In a statement, Cold Spring Harbor Superintendent Jill Gierasch said the...

In a statement, Cold Spring Harbor Superintendent Jill Gierasch said the district's plan to liquidate the capital reserve fund was designed to have the least impact on student programs, the budget and the tax levy. Credit: Rick Kopstein

Cold Spring Harbor residents have voted overwhelmingly to approve a school district plan to use $7.7 million in surplus funds to settle a pair of lawsuits by former students who alleged they were sexually abused by their now-deceased teachers more than 40 years ago and that school officials ignored and later covered up the allegations.

Residents of the district voted 241-27 Thursday to liquidate the Cold Spring Harbor Central School District's $7.7 million capital reserve fund as parts of its plan to settle its outstanding Child Victims Act obligations. 

The $7.7 million will be combined with $4.5 million from the district's unassigned fund balance, which can be utilized for emergency expenditures, and another $1.8 million in the district's liability reserve fund to settle the combined $14 million lawsuits.

In a statement, Cold Spring Harbor Superintendent Jill Gierasch said the district's plan was designed to have the least impact on student programs, the budget and the tax levy.

"The district had no identified projects for the capital reserve and as such, the liquidation of that capital reserve will allow us to pay the settlement amounts without incurring the long-term implications of debt borrowing," Gierasch said. "The effect of long-term borrowing would have impacted future budgets, student programs and tax levies for years to come. Instead we, in essence, borrowed the monies from ourselves." 

The final settlement payments are due to the former students at the end of the fiscal year, she said, necessitating a vote before school board elections in May.

The affluent district still has a separate $5 million fund available for future needs.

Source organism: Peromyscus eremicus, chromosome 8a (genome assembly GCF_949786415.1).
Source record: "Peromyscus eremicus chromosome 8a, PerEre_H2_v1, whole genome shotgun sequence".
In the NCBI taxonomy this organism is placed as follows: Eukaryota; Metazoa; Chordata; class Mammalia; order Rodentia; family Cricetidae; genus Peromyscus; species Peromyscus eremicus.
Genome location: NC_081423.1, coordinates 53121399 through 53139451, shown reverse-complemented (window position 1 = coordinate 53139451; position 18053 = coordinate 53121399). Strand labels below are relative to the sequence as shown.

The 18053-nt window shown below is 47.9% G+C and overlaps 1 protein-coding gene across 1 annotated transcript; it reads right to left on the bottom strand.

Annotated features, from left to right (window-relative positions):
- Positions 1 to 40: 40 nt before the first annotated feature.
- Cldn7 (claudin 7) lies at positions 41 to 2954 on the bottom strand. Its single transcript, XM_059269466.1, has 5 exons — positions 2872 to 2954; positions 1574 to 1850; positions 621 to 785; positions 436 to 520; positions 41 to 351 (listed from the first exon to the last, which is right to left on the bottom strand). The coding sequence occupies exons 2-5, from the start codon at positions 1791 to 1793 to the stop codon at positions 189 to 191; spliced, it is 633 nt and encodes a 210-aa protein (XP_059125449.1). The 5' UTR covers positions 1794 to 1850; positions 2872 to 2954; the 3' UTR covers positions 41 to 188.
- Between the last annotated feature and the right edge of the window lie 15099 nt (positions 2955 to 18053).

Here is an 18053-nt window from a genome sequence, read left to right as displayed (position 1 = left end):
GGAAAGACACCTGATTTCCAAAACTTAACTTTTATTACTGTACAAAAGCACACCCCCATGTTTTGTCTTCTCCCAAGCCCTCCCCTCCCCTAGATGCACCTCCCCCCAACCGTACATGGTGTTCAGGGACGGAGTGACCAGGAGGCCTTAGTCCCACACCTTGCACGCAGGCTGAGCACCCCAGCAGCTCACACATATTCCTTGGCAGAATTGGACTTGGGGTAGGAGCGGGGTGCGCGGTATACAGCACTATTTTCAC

The settlements, which pay $8 million to one victim and $6 million to the other, rank as the largest of the nearly two dozen paid by Long Island school districts under the 2019 Child Victims Act, which extended the deadline for when sexual abuse lawsuits could be filed.

The settlements, reached in June, resolve a pair of 2021 federal lawsuits filed by Lynda Cutbill and Susan Sandler, who each graduated from Cold Spring Harbor High School in 1982. Cutbill's lawsuit named art teacher William Kail and Sandler's lawsuit named science teacher Thomas Kohm.

Sandler, then known as Susan Shanahan, was "groomed, and then horrifically and methodically sexually abused" beginning at age 14 by Kohm during her freshman and sophomore years, the lawsuit states. The abuse, she said, included near daily attacks in a storage area and a violent rape during a school trip in Dallas. 

She reported the abuse to school officials, the lawsuit states. But instead of reporting Kohm to law enforcement, the district allowed him to resign and later utilize the school to "stalk, harass, menace, psychologically terrorize, and retaliate against Susan," the complaint states.

In March 2003, Wake County in North Carolina indicted Kohm, charging him with sexual abuse. He was convicted of "Indecent liberty with child" on June 5, 2003, records show, and received a suspended sentence. He died at age 77 in 2009.

Meanwhile, Cutbill said in her lawsuit that she was sexually abused from 1979 through 1982 by Kail "hundreds of times. In a horrific procession, beginning when she was a 12-year-old junior high school student and continuing until she graduated in 1982, Kail targeted, groomed, sexually assaulted, and then repeatedly raped Lynda."

The district later received allegations that Kail was sexually abusing another student but declined to report those to law enforcement or to discipline the teacher, the suit states. Kail died in 2021 at 87.

Cold Spring Harbor settled another Child Victims Act lawsuit in March for $300,000 — paid out of its liability reserve fund — related to 40-year-old allegations filed by a former student against science teacher Domenick Gruosso, records show. Gruosso died in 2008 at 72.

The district said it continues to pursue legal claims against the insurance carriers that provided coverage to Cold Spring Harbor at the time of the alleged sex abuse claims.

Editors' note: This story has been updated to remove the name of a former student who settled a Child Victims Act lawsuit with the Cold Spring Harbor district.

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